The railroad was part of Greensburg’s lifeblood for a long time. After all, goods had to be moved by wagon so most of the businesses had to be local. This is why it can be so interesting to discover the original uses for buildings such as the McColly building on Pennsylvania Avenue here in Greensburg.
Some buildings’ previous lives are subtle and take some investigating, while others are more obvious. For example, did you know that the Greensburg post office used to be located in the building that the library is in, and the library was on Main Street? Next time you are at the current library, check out the stone facade and you’ll see “post office” etched on it.
Hidden Pasts of Greensburg’s Buildings
So, back to my point about buildings having hidden pasts. When I was preparing materials for my Greensburg postcard book I was scouring every antique store I could find in order to get the postcards I needed. One of the places I looked was at Some Like It Olde located in the McColly building.
While I’m not sure when it was built exactly, but this building has been gracing the street for over 100 years. On the surface, the building is fairly ordinary-looking with balconies off of the second and third floors.
When you get to the front step in order to enter the building, you will see the name “McColly” in the tile.
Nowadays the building houses a fleatique. As you admire the tin ceiling and hardwood floors you may notice something off about halfway across the room. Rails line the walls and a large, industrial hoist rests on the one side. Why on earth would a building such as this one need a hoist like that?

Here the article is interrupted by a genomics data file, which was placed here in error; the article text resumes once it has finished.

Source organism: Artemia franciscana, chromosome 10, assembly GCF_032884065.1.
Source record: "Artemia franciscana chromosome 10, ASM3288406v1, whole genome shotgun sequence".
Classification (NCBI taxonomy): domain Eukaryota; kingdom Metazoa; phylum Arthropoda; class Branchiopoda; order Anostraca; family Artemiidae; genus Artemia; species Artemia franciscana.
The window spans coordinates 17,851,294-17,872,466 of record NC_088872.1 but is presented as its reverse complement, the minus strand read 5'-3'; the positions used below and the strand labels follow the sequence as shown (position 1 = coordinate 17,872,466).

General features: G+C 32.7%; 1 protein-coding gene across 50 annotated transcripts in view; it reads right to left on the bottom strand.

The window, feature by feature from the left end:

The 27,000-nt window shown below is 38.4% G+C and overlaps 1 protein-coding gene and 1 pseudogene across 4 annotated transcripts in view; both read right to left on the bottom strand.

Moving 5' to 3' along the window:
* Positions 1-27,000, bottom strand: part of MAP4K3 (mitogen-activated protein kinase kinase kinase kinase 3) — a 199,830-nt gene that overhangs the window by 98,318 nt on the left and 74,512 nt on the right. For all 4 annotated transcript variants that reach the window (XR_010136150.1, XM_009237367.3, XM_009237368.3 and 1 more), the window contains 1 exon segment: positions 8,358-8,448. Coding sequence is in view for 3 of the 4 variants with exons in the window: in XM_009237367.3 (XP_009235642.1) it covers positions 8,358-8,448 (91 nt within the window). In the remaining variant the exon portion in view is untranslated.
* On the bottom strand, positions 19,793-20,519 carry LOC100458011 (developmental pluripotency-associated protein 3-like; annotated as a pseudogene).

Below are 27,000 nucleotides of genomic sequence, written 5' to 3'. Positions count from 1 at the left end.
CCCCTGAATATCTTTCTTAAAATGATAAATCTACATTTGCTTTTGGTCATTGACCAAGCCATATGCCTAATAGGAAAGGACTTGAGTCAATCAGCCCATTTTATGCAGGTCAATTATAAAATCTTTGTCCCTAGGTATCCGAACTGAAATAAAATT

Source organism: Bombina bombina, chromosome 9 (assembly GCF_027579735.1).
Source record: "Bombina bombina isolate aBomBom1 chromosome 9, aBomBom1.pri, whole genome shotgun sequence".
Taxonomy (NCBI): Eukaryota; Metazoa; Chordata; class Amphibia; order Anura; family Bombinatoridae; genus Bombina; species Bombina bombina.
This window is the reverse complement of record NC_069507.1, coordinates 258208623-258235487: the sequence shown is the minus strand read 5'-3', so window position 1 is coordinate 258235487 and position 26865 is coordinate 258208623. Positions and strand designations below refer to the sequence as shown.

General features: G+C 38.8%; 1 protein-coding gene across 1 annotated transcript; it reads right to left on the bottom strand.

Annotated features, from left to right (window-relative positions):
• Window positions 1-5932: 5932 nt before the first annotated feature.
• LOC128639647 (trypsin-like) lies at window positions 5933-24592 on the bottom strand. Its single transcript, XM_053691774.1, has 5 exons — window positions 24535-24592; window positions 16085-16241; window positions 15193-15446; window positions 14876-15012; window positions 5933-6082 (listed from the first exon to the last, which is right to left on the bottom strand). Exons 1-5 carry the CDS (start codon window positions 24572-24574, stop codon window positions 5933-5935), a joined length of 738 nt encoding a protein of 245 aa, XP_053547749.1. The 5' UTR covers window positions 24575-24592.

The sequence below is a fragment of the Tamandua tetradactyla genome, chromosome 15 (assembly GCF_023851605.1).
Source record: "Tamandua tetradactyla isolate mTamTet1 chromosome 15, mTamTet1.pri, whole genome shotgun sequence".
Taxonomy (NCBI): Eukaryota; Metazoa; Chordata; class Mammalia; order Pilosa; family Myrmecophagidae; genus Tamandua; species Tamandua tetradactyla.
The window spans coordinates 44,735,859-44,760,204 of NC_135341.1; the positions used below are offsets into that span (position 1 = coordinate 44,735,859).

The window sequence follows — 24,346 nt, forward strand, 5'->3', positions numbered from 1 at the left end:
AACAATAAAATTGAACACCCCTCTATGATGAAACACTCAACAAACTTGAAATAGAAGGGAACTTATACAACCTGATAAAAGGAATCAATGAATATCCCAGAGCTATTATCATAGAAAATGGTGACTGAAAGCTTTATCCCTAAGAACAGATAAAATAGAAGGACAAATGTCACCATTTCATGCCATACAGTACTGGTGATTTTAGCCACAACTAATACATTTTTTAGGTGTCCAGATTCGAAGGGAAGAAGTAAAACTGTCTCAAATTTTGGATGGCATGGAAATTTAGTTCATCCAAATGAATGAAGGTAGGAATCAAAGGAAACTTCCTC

It’s because this building was the former home of McColly Memorials — a headstone manufacturer.
The McColly Building History
The McColly family had been in the granite and marble business since 1876. Originally the granite was transported from the train station using a horse and cart and brought to the Pennsylvania Avenue shop.
“I wonder what that was?” I heard a fellow antique hunter ask as they pointed to hoist.
Since the McCollys specialized in custom memorials they were doing a lot of work with granite such as cutting, etching, and moving granite headstones. If you’ve ever felt a piece of granite you know it can be HEAVY. The hoist was used to move the slabs of granite.
The McColly Memorial business moved to a new location on South Main Street. With the departure of McColly’s the building eventually became home to UFO or Used Furniture Outlet. UFO eventually expanded into the fleatique where I was standing.
I love that the hoist was preserved since it could have easily been scrapped. The tin ceiling was another unique feature of the building that has been preserved. If you have a few minutes, go pay a visit to Some Like It Olde in the McColley building. I am sure they will appreciate your business, plus you can pick up a few fun antiques while you are there!